In 1745, I received a letter from the Marquis of Annandale, inviting me to come and live with him in England; I found alſo, that the friends and family of that young nobleman were deſirous of putting him under my care and direction, for the ſtate of his mind and health required it.—I lived with him a twelvemonth. My appointments during that time made a conſiderable acceſſion to my ſmall fortune. I then received an invitation from General St. Clair to attend him as a ſecretary to his expedition, which was at firſt meant againſt Canada, but ended in an incurſion on the coaſt of France. Next year, to wit, 1747, [Page 5] I received an invitation from the General to attend him in the ſame ſtation in his military embaſſy to the courts of Vienna and Turin. I then wore the uniform of an officer, and was introduced at theſe courts as aid-de-camp to the General, along with Sir Harry Erſkine and Captain Grant, now General Grant. Theſe two years were almoſt the only interruptions which my ſtudies have received during the courſe of my life: I paſſed them agreeably, and in good company; and my appointments, with my frugality, had made me reach a fortune, which I called independent, though moſt of my friends were inclined to ſmile when I ſaid ſo; in ſhort I was now maſter of near a thouſand pounds.

I had always entertained a notion, that my want of ſucceſs in publiſhing the Treatiſe of Human Nature, had proceeded more from the manner than the matter, and that I had been guilty of a very uſual indiſcretion, in going to the preſs too early. I, therefore, caſt the firſt part of that work anew in the Enquiry concerning Human Underſtanding, which was publiſhed while I was at Turin. But this piece was at firſt little more ſucceſsful than the Treatiſe of Human Nature. On my return from Italy, I had the mortification to find all England in a ferment, on account of Dr. Middleton's Free Enquiry, while my performance [Page 6] was entirely overlooked and neglected. A new edition, which had been publiſhed at London of my Eſſays, moral and political, met not with a much better reception.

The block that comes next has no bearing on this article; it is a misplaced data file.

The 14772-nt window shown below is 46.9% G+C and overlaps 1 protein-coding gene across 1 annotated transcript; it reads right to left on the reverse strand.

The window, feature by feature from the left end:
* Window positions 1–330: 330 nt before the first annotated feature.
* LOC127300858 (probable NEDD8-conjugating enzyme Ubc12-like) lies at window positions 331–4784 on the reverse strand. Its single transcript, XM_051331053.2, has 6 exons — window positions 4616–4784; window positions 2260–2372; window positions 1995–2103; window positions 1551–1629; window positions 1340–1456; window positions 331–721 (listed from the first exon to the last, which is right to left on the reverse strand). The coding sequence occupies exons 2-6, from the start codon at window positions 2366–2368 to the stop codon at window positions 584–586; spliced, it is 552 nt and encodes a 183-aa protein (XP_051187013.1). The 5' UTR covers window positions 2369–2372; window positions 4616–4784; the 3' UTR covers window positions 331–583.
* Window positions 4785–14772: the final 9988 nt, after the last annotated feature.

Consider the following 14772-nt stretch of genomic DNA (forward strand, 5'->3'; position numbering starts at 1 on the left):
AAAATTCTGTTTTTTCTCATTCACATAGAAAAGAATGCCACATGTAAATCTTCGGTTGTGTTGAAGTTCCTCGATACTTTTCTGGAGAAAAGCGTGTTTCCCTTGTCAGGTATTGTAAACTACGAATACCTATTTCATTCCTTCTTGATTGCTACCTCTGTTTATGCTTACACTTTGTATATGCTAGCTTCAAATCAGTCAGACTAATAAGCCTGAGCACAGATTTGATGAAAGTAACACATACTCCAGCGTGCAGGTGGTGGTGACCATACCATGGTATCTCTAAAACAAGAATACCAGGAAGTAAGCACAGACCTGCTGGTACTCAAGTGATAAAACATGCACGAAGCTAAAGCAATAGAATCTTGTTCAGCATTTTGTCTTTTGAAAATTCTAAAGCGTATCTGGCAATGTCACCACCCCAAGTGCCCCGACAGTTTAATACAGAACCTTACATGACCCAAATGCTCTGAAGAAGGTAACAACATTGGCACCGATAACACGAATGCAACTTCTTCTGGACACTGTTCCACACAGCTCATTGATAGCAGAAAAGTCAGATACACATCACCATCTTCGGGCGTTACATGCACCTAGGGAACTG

Such is the force of natural temper, that theſe diſappointments made little or no impreſſion on me. I went down in 1749, and lived two years with my brother at his country houſe; for my mother was now dead. I there compoſed the ſecond part of my Eſſays, which I called Political Diſcourſes, and alſo my Enquiry concerning the Principles of Morals, which is another part of my Treatiſe that I caſt anew. Meanwhile, my bookſeller, A. Millar, informed me, that my former publications (all but the unfortunate Treatiſe) were beginning to be the ſubject of converſation; that the ſale of them was gradually increaſing, and that new editions were demanded. Anſwers by Reverends, and Right Reverends, came out two or three in a year; and I found, by Dr. Warburton's railing, that the books were beginning to be eſteemed in good company. However, I had fixed a reſolution, which I inflexibly maintained, never to reply to any body; and not being very iraſcible in my temper, I have eaſily kept myſelf clear of all literary ſquabbles. Theſe ſymptoms of a riſing reputation gave me encouragement, as I was ever more diſpoſed to ſee the favourable than unfavourable ſide of [Page 7] things; a turn of mind which it is more happy to poſſeſs, than to be born to an eſtate of ten thouſand a year.

In 1751, I removed from the country to the town, the true ſcene for a man of letters. In 1752, were publiſhed at Edinburgh, where I then lived, my Political Diſcourſes, the only work of mine that was ſucceſsful on the firſt publication. It was well received abroad and at home. In the ſame year was publiſhed at London, my Enquiry concerning the Principles of Morals; which, in my own opinion (who ought not to judge on that ſubject), is of all my writings, hiſtorical, philoſophical, or literary, incomparably the beſt. It came unnoticed and unobſerved into the world.